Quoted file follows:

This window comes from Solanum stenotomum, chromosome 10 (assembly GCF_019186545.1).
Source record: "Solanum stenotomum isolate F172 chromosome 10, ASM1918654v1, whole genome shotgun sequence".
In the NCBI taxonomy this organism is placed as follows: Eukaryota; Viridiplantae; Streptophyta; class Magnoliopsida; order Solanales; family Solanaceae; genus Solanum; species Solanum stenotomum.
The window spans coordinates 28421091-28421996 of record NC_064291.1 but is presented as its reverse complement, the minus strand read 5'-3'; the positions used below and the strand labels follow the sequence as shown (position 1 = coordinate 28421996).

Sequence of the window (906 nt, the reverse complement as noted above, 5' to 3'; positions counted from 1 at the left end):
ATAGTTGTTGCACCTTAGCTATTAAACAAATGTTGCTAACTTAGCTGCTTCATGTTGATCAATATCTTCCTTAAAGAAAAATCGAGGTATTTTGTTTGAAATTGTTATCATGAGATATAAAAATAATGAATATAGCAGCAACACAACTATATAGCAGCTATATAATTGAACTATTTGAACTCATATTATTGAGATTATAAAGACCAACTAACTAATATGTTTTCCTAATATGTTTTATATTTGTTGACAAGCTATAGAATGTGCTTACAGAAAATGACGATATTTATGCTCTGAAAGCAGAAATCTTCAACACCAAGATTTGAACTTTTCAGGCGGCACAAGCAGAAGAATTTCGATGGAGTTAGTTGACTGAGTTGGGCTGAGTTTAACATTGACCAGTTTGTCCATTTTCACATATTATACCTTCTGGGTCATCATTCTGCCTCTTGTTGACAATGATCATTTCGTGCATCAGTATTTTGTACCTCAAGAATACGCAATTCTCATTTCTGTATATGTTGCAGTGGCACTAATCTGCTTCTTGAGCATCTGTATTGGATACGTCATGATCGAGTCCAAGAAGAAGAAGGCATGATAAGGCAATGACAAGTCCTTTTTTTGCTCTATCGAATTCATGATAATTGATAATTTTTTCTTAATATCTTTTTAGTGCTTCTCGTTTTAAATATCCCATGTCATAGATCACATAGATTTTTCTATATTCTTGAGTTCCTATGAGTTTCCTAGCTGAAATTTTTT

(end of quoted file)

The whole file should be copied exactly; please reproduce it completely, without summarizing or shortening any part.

This window comes from Solanum stenotomum, chromosome 10 (assembly GCF_019186545.1).
Source record: "Solanum stenotomum isolate F172 chromosome 10, ASM1918654v1, whole genome shotgun sequence".
In the NCBI taxonomy this organism is placed as follows: Eukaryota; Viridiplantae; Streptophyta; class Magnoliopsida; order Solanales; family Solanaceae; genus Solanum; species Solanum stenotomum.
The window spans coordinates 28421091-28421996 of record NC_064291.1 but is presented as its reverse complement, the minus strand read 5'-3'; the positions used below and the strand labels follow the sequence as shown (position 1 = coordinate 28421996).

Sequence of the window (906 nt, the reverse complement as noted above, 5' to 3'; positions counted from 1 at the left end):
ATAGTTGTTGCACCTTAGCTATTAAACAAATGTTGCTAACTTAGCTGCTTCATGTTGATCAATATCTTCCTTAAAGAAAAATCGAGGTATTTTGTTTGAAATTGTTATCATGAGATATAAAAATAATGAATATAGCAGCAACACAACTATATAGCAGCTATATAATTGAACTATTTGAACTCATATTATTGAGATTATAAAGACCAACTAACTAATATGTTTTCCTAATATGTTTTATATTTGTTGACAAGCTATAGAATGTGCTTACAGAAAATGACGATATTTATGCTCTGAAAGCAGAAATCTTCAACACCAAGATTTGAACTTTTCAGGCGGCACAAGCAGAAGAATTTCGATGGAGTTAGTTGACTGAGTTGGGCTGAGTTTAACATTGACCAGTTTGTCCATTTTCACATATTATACCTTCTGGGTCATCATTCTGCCTCTTGTTGACAATGATCATTTCGTGCATCAGTATTTTGTACCTCAAGAATACGCAATTCTCATTTCTGTATATGTTGCAGTGGCACTAATCTGCTTCTTGAGCATCTGTATTGGATACGTCATGATCGAGTCCAAGAAGAAGAAGGCATGATAAGGCAATGACAAGTCCTTTTTTTGCTCTATCGAATTCATGATAATTGATAATTTTTTCTTAATATCTTTTTAGTGCTTCTCGTTTTAAATATCCCATGTCATAGATCACATAGATTTTTCTATATTCTTGAGTTCCTATGAGTTTCCTAGCTGAAATTTTTT